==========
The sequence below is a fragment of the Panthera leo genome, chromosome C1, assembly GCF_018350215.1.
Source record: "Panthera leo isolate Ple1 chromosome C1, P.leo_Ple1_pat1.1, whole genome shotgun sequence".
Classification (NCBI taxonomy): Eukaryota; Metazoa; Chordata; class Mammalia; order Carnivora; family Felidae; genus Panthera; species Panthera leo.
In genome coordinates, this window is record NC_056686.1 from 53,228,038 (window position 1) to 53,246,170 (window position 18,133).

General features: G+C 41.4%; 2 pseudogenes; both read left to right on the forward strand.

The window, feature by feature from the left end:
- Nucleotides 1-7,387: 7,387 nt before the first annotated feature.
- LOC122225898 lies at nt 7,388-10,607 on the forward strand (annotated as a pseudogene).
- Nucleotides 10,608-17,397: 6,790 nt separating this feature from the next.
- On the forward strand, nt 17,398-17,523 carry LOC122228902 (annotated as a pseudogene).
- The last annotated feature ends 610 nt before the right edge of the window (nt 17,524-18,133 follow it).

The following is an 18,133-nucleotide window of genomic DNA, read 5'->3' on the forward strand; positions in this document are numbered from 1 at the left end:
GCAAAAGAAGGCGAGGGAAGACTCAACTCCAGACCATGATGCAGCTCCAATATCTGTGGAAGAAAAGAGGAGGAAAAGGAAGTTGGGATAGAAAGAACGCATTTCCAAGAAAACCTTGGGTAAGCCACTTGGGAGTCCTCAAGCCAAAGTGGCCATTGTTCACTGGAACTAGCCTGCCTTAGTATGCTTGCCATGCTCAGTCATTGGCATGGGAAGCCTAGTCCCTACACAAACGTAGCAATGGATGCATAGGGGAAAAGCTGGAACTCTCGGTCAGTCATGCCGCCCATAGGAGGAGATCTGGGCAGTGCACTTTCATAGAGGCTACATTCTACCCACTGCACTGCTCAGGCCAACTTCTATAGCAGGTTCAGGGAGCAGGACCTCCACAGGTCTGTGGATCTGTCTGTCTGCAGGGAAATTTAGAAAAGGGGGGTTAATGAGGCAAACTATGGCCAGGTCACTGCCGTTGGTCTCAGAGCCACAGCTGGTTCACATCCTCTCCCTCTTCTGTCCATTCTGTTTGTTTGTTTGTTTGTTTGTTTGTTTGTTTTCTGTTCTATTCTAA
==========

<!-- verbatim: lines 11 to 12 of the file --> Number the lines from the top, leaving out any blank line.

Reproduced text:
- The last annotated feature ends 610 nt before the right edge of the window (nt 17,524-18,133 follow it).

The following is an 18,133-nucleotide window of genomic DNA, read 5'->3' on the forward strand; positions in this document are numbered from 1 at the left end: